Mobile internet shopping has seen incredible growth over the last 5 to 10 years. Time has become our most valuable commodity and the use of mobile devices is accelerating daily. Being able to quickly order goods online is now the most efficient way of getting things done. Tesco recognised this growth and wanted to provide their customers with a beautiful and optimised mobile experience, by building their own flagship app.
But this project wasn’t simply about an app. Rather, this was about designing an entirely new native experience integrated into the affordable Android tablet that Tesco were aiming to put into the hands of millions. This would create a uniquely intuitive shopping experience for the whole family. Their radical vision was to transform the way they connected with their customers and Novoda was asked to help them deliver the goods.
Tesco’s ambitions were wide and varying. The logistics of this project would require some serious strategic and technological savvy to co-ordinate. The first step had to be to sit down and identify exactly what constituted ‘success’ and what we were aiming to achieve together. This would allow us to prioritise our goals to ensure we had a clear roadmap. After a few discussions, we realised that honing in on the core offerings of their business would ensure the app had a much clearer purpose and maximise its chances of success.
This wasn’t a case of being lazy—far from it. Focusing on core functionality and ensuring it was of highest quality will always provide a better experience for the user over many, lower-quality features. The key to achieve this level of quality was a deeply collaborative process between Novoda and Tesco, fuelled by a mutual passion to create the best product possible.
The unique challenge on this project was that the software we were developing was being built for an unannounced device still in the early stages of development.
The requirement was therefore to ship a high-quality product for shifting hardware on an immovable deadline, meaning we needed to be able to adapt to new priorities and refocus very quickly if necessary. The first goal of the development process was to ensure everyone had an end-to-end understanding of the user-experience via wireframing. This would allow us to quickly iterate through developing a well-understood design.
In order to ensure we were as responsive to development challenge as possible, we relied on deep collaboration with the Tesco team during the lifetime of the project.
This was largely solved through the Agile development process used throughout the project. Before each development sprint, we scheduled sprint planning meetings and worked with Tesco to prioritise goals, ensuring that the most important elements of the application were built first.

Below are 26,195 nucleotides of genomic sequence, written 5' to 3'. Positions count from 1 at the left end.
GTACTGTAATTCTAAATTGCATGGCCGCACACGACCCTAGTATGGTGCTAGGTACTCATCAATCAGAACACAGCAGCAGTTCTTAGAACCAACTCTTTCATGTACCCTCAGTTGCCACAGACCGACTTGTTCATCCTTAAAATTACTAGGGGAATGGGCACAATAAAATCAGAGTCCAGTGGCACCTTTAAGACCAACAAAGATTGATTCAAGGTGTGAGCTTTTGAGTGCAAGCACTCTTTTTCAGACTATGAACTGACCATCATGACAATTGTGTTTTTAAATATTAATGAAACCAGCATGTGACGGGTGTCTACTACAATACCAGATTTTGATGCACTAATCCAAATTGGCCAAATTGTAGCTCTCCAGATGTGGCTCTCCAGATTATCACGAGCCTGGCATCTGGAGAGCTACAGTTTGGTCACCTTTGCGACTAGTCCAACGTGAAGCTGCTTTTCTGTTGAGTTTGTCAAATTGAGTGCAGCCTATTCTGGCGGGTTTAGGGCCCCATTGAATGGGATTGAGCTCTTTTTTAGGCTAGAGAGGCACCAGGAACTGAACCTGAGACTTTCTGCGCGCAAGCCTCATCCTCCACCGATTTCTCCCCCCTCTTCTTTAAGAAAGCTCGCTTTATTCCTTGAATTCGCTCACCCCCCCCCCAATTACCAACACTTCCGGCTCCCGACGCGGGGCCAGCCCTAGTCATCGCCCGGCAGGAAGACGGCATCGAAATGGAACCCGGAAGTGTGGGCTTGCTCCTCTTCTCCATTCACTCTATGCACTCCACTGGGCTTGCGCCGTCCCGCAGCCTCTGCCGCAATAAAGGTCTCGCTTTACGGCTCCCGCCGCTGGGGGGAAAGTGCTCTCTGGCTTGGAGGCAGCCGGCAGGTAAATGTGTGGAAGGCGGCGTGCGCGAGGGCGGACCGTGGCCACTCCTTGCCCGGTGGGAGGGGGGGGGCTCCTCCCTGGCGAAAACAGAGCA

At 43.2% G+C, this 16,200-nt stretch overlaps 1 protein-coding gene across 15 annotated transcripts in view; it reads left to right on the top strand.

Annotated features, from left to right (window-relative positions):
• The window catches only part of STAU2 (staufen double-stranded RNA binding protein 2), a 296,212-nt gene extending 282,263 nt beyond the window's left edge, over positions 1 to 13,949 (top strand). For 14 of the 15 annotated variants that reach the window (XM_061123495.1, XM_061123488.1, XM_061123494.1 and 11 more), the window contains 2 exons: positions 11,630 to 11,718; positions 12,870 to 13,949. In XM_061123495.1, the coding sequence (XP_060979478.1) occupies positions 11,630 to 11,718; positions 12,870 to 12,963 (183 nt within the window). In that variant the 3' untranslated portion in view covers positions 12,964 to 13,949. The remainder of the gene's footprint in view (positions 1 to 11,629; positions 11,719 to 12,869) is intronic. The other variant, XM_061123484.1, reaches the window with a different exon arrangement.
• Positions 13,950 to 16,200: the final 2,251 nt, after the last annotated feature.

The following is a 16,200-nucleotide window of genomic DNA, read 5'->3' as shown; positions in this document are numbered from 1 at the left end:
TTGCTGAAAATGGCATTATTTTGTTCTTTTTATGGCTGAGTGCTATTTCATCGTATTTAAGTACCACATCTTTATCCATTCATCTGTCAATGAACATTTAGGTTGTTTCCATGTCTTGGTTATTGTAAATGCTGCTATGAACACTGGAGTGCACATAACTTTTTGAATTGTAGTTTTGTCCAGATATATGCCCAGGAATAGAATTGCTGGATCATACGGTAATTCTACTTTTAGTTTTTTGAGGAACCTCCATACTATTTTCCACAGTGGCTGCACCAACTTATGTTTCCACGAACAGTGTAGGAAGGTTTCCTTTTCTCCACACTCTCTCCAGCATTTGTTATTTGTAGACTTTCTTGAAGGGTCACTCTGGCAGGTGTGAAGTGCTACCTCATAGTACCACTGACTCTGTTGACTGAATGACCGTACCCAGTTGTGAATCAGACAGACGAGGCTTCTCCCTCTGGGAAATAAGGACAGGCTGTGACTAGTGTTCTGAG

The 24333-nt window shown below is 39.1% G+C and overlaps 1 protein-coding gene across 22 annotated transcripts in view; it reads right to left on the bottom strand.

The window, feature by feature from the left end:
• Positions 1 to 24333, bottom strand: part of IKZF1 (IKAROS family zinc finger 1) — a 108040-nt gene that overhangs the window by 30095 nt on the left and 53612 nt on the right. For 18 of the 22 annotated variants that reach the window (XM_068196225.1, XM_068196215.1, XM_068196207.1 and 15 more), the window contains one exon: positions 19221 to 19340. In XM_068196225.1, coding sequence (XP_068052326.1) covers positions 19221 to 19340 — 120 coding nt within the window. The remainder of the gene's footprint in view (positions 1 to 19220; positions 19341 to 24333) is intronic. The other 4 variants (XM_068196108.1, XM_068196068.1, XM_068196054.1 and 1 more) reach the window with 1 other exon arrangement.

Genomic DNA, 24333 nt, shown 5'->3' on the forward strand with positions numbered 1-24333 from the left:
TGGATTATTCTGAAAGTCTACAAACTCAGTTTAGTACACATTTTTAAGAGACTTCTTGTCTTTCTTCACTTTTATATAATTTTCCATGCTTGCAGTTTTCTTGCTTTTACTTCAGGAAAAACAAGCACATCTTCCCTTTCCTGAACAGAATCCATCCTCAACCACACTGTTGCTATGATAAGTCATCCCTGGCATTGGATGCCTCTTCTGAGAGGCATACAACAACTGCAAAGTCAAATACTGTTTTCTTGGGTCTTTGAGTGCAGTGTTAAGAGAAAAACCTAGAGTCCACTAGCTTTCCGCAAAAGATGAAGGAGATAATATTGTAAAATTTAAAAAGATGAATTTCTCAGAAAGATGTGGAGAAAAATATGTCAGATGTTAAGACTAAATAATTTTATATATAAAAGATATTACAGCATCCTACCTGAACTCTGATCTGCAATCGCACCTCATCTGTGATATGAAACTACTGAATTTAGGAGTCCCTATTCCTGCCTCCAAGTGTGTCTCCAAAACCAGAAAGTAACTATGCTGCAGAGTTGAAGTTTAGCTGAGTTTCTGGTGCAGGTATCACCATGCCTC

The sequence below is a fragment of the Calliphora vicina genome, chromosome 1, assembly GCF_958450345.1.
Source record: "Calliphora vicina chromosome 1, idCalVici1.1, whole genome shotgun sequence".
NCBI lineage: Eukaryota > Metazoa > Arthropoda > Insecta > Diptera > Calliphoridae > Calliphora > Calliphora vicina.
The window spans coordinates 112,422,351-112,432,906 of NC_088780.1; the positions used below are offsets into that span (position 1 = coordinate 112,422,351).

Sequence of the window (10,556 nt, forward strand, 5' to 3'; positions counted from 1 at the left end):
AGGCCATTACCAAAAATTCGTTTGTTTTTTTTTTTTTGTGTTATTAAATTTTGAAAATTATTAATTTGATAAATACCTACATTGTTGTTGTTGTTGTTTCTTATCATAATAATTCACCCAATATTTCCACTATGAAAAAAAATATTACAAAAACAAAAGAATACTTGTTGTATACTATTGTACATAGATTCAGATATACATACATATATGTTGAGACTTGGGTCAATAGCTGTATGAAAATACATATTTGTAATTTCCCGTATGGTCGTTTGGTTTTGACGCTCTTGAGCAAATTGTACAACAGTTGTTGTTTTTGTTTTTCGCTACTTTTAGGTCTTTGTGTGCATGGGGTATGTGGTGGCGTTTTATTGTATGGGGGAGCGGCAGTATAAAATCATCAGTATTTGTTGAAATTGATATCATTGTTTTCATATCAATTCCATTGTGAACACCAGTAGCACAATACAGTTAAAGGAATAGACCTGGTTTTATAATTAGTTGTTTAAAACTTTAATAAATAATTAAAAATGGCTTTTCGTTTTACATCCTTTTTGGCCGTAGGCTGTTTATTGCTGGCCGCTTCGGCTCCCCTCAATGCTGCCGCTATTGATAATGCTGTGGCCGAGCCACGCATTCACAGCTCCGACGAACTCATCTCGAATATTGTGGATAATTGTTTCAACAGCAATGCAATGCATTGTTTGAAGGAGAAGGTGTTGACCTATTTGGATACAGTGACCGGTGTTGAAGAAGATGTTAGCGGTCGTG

In addition to daily standup meetings, sprint retrospectives also allowed us to get feedback at regular intervals and stay on track. We made sure that at the end of every sprint milestone there was a usable and tangible end-result: an updated app build shipped with that sprint’s highest priority tasks and features.
As the project progressed we brought on full-time designers to begin iterating on UI and UX. We’re committed to working with the best people for the job and this project was no exception, with our friends at Opoloo helping us to take the design to the required level. Lo-fi concepts became higher fidelity wireframes which were gradually polished and iterated upon, all the way up to unique imagery and iconography right across the app.
One of the biggest design challenges was steering and educating the client on the app’s visual direction. With our extensive knowledge of Android design guidelines and Holo principles, we have a good idea of what users of the platform expect, what the visual language of the app should convey, and where the future of the platform’s design was heading. Our primary goal at this stage was conveying this and helping the client understand these principles, thus ensuring better collaboration as well as future-proofing the app’s aesthetics.
It was critical for us to maintain an extremely high-quality codebase and to ensure that we didn’t lose time due to miscommunications and missteps. Intensive pair programming—splitting our team of 10 up into 5 pairs—was the key here. With no developer working alone, no single developer ‘owned’ a single part of the codebase. This lead to much greater code stability and higher code quality.
We also had 2 full-time QA testers from TestingCircle working with us on-site, ensuring that despite the rapid development process we were still producing stable, working prototypes. With an initial lack of prototype hardware, we began the development on emulators, before moving to the evolving Hudl prototypes as they became available.
With all the challenges that surrounded the project, it was soon affectionately known in the Novoda offices by the code name ‘Kwik-E-Mart’.
Despite a tight deadline and challenging development process, the project was delivered on time and to a warm reception. The Hudl launched in over 1000 retail locations throughout the country on September 1st 2013 and, with over 500,000 units sold to date, has proved to be a huge success with Tesco’s customers.
While the project was not without its challenges—including unstable prototypes and blown USB controllers—Novoda managed to quickly establish a collaborative relationship with Tesco and deliver a high-quality product that delighted customers.